McALLEN, Texas (Border Report) — The massive Fiscal Year 2022 spending bill approved by Congress included an additional $100 million for U.S. Customs and Border Protection to hire 800 new Border Patrol personnel, U.S. Rep. Henry Cuellar told Border Report on Monday.
The agency would be fully funded to hire 19,555 Border Patrol agents, said Cuellar, who is vice chairman of the House Homeland Security Appropriations Committee.
In addition, funding also would be used to allow Border Patrol to pursue college educations, to supply on-sight mental health counselors for agents and to help Border Patrol families with childcare services.
“We’re trying to provide Border Patrol not only the moral support but the actual funding to hire more people,” Cuellar said.
The $100 million that was part of the $1.5 trillion bill that passed Congress last week, also includes the following for Border Patrol, according to Cuellar:
- $5 million for tuition assistance.
- $23 million for onsite mental health clinicians and resiliency efforts.
- $6 million for caregivers and childcare services.
- $20 million for improvements to border processing facilities.
“Big victories for Border Patrol to get them the support that they need because they were hit pretty hard,” Cuellar told Border Report via a zoom interview on Monday afternoon.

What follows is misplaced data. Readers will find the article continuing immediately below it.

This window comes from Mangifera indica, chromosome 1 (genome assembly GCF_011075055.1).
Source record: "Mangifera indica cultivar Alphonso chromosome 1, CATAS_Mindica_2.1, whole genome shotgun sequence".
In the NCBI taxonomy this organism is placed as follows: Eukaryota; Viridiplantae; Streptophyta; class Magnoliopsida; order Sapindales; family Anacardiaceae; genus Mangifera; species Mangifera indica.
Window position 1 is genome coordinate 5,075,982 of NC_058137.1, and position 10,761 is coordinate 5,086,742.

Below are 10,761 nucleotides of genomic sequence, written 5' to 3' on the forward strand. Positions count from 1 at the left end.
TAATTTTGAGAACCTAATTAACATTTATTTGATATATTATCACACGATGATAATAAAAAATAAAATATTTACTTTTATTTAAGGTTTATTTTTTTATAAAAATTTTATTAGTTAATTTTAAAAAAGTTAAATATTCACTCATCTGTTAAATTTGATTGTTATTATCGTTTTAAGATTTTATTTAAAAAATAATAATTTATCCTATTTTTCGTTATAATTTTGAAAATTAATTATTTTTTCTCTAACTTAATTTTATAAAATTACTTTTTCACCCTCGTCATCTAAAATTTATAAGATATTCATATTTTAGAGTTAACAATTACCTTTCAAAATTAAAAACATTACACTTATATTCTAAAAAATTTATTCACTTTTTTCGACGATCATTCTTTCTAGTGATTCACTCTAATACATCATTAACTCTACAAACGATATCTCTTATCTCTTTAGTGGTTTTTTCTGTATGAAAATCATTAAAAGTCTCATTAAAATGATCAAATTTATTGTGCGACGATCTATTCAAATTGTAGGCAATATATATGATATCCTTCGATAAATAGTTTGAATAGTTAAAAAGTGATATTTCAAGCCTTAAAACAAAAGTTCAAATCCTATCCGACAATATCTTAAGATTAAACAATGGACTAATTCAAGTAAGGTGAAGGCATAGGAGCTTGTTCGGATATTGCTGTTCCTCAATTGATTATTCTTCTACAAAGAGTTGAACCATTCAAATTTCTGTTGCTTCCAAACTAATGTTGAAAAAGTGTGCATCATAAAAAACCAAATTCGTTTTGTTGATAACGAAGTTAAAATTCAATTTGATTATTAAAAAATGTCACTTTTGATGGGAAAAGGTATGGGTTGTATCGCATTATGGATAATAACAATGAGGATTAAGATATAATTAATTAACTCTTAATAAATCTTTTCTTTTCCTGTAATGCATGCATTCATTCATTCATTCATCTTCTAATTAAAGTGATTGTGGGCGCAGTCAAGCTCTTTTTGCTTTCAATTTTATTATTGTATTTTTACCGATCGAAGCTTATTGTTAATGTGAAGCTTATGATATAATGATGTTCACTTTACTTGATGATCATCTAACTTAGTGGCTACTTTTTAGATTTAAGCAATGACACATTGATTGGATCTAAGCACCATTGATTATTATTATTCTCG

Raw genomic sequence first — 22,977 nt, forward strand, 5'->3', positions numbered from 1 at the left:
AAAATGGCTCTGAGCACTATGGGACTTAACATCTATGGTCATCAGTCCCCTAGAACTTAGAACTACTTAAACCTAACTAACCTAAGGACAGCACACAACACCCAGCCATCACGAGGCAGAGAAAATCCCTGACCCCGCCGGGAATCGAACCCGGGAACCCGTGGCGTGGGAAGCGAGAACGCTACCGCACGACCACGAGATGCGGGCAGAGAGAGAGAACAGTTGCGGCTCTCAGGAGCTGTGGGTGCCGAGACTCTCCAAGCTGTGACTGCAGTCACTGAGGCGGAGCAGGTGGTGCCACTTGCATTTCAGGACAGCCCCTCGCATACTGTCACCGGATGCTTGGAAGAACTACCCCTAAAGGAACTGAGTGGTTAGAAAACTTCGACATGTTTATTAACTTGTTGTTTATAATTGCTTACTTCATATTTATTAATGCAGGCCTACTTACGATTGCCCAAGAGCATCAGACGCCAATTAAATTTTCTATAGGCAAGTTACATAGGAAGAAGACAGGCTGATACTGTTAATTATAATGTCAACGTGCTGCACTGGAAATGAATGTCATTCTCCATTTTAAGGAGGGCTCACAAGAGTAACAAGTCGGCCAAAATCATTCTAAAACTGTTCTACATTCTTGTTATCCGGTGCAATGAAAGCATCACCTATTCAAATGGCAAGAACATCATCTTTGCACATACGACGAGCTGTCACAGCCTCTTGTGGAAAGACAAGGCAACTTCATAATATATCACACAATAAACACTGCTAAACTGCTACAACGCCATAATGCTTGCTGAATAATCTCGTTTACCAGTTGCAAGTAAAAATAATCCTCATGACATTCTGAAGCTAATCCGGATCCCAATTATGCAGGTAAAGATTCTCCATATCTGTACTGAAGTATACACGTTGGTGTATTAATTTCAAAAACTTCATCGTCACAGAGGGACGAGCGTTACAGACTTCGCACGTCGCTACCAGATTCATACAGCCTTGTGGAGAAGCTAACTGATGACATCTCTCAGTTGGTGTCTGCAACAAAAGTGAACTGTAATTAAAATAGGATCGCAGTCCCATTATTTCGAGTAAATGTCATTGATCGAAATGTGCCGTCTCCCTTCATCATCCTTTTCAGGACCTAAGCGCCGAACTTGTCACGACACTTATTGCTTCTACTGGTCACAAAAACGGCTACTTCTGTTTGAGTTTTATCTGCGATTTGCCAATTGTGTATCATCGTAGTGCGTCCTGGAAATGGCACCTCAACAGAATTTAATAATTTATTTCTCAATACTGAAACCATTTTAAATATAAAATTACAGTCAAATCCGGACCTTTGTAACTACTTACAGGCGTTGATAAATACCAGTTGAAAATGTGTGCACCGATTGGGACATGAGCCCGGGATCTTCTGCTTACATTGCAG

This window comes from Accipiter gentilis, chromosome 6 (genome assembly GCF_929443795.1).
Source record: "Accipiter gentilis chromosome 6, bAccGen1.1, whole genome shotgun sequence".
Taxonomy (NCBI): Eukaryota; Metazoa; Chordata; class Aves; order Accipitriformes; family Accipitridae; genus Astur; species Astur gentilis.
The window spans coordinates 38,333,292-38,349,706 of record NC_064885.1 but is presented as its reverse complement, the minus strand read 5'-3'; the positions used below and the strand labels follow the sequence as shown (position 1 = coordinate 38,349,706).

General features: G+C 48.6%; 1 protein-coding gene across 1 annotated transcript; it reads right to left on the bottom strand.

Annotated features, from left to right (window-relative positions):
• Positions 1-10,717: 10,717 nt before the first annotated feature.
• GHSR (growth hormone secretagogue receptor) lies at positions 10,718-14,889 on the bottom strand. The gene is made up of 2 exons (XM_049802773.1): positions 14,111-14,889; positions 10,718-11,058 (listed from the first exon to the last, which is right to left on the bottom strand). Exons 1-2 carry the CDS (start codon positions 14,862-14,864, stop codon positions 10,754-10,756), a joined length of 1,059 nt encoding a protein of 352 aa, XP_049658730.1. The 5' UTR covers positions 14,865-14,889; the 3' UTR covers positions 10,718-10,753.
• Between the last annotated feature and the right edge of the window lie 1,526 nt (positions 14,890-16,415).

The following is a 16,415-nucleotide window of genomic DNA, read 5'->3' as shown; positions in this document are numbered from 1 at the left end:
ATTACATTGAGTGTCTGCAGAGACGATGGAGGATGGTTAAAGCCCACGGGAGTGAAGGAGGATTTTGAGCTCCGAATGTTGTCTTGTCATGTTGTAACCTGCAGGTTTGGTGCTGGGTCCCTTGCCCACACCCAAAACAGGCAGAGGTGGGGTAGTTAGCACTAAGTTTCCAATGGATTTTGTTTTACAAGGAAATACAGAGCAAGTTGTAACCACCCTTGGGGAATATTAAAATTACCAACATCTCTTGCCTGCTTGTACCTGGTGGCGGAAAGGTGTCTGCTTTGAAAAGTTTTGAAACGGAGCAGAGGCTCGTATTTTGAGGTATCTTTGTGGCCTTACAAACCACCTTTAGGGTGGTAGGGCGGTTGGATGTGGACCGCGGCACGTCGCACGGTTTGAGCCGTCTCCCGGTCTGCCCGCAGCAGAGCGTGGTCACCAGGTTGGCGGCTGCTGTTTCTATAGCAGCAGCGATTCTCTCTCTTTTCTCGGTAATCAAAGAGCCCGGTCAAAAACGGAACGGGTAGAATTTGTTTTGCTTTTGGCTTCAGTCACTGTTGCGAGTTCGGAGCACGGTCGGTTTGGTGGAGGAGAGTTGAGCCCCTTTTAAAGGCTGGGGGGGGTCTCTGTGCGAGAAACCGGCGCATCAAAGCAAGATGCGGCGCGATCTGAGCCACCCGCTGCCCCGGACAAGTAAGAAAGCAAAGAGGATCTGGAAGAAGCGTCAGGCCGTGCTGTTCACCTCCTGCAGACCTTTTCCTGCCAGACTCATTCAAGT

Migrant apprehensions and encounters hit an all-time high this past fiscal year with most occurring on the South Texas border.
Border processing facilities were overrun with migrants and under-staffed and temporary soft-sided facilities were opened throughout the border including in Donna, Texas, where hundreds of thousands of migrants were processed.
Cuellar said part of the $100 million funding includes more money to add 475 processing coordinators — an entry-level position within CBP where employees help care for detained migrants at the processing facilities and do other tasks that allow U.S. Border Patrol agents to return to the field.
“I don’t want Border Patrol to be changing diapers, making sandwiches. Those are entry-level positions,” Cuellar said. “It’s been very very hard for the men and women in green.”